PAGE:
Dear Tooth Fairy

I still do not have my money. The first time my tooth came out you took my tooth but I did not get money. This time, my tooth came out you did not get my tooth. Please write back if you can.

From Lima

In this recent letter, Lima, my eight-year-old daughter, took the Tooth Fairy to task after her second dental disappointment in as many months. And it was all her parents’ fault. She had dutifully put her first exiled tooth under her pillow and gone to sleep. My wife and I had passed out, exhausted, realising only the next morning that neither of us had any cash on us.

We resolved to make an excuse for the Tooth Fairy and reprise the tooth/money exercise the following day. We hadn’t counted on the tooth disappearing (it’s still missing — we turned her room upside down, to no avail, after she had left for school). My baby was outraged: the Tooth Fairy had taken her tooth and left no money. She was the victim of a particularly cruel form of expropriation without compensation. She and one of her two brothers, only three years older than her, are hyperaware of “scams” and, as such, everything is a scam.

Only half the crisps in a packet double the size? Scam. You pay for electricity but spend a week without it because a breaker tripped 10km away? Scam. The car goes in for a service and must go back in the following week because of a phantom mechanical fault? Scam. The latest scammer was out there on a mass tooth-looting spree. Mercifully, we quickly forgot about the outstanding cash and thanks to school, Netflix, netball, drummies, tennis, gymnastics, and the latest season of Sugar Rush, our girl did too.

Image: Supplied

Alas, a month later, we were on tooth number two but had learned nothing from the first episode. Once again, we had forgotten to replace the tooth with money. This time, the dodgy fairy had just not bothered to turn up and poor Lima woke up with the darn thing still under her pillow. The girl was not having it. She wrote the letter in question and, when she woke the following morning, had all her money, with interest — such was the intensity of our collective parental guilt.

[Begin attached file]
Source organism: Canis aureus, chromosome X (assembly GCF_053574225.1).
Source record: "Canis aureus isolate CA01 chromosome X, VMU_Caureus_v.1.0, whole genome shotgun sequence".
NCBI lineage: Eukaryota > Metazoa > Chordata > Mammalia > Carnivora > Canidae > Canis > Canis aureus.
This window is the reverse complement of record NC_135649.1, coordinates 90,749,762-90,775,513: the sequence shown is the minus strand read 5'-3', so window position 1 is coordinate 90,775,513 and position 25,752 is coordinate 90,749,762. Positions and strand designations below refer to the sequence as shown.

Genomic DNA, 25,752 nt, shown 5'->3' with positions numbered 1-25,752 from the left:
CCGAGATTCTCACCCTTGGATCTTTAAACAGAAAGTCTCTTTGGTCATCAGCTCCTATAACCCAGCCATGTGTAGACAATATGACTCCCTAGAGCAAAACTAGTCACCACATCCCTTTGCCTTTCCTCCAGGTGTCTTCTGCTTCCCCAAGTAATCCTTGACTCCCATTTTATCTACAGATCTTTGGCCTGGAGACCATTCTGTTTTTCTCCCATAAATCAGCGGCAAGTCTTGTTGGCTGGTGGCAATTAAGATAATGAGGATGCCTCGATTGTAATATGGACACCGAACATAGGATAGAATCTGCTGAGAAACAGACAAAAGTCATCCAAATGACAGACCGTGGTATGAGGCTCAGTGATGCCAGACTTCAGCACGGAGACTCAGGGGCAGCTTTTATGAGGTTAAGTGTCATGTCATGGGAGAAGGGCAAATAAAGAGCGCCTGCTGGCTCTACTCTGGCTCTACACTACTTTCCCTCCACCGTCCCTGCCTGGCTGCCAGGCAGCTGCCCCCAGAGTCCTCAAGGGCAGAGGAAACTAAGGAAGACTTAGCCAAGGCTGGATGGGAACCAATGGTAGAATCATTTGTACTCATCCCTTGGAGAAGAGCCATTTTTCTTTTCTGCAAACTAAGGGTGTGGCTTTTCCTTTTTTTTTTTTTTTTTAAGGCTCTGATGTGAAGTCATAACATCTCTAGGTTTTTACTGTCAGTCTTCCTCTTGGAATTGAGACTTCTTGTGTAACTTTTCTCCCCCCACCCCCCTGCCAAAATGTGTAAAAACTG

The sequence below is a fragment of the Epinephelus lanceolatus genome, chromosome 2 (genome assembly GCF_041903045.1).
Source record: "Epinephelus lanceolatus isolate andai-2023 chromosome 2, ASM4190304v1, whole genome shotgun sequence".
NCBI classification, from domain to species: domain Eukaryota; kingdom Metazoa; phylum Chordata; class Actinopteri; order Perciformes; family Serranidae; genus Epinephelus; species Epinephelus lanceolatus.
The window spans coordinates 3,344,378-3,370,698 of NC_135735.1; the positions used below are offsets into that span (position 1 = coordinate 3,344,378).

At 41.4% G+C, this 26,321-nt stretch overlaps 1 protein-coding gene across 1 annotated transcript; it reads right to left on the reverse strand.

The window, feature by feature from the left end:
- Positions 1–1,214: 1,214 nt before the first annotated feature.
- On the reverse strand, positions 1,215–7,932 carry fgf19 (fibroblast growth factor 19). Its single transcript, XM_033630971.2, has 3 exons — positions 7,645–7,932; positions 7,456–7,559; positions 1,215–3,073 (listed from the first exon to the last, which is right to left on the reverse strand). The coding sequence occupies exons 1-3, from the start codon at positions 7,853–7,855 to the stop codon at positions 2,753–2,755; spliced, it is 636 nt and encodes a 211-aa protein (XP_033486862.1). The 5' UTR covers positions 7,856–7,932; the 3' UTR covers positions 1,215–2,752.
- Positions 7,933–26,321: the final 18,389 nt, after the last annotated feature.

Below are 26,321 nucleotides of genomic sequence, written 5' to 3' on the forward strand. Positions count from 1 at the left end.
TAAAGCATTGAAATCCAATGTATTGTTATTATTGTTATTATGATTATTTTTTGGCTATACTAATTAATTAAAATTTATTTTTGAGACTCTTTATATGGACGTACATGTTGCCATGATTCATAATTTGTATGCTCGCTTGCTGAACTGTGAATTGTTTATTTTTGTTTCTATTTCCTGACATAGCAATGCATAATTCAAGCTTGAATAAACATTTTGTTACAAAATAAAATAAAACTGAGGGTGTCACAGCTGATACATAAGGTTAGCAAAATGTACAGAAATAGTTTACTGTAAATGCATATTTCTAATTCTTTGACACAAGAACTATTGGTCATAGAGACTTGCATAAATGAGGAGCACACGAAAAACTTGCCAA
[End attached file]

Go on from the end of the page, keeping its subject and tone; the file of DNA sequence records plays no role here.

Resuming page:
Our daughter’s belief in the Tooth Fairy, although deeply tested by these two episodes, remains intact, in spite of some of her friends suggesting she may not exist and that this money’s origins are much closer to home. This is not true, Lima says, because a day before she eventually received her earnings, she had checked her mother’s purse and my “wallet” (in truth, a card holder, with no space for cash) and not seen the note that she had received. Sneaky. But being infinitely more experienced, I, of course, had had it in my money clip in my pocket the whole time.

In reaching out and opening the lines of dialogue in this curt and heart-stoppingly cute note, she had secured her money and in the process reminded me of the value of being frank, factual, and kind.

1. Frank: “I still do not have my money…” Here there is no ambiguity, no beating around the bush, straight to the crux of the gripe.

2. Factual: “The first time my tooth came out you took my tooth but I did not get money. This time, my tooth came out you did not get my tooth.”

3. Kind: “Please write back if you can.” Add to that all the hearts and there is no scenario in which the reader cannot tell that this gripe comes with the utmost love. It’s a beautiful thing when a daughter can teach valuable lessons about and extend some grace, even though her father, I mean, the Tooth Fairy, may not deserve it.

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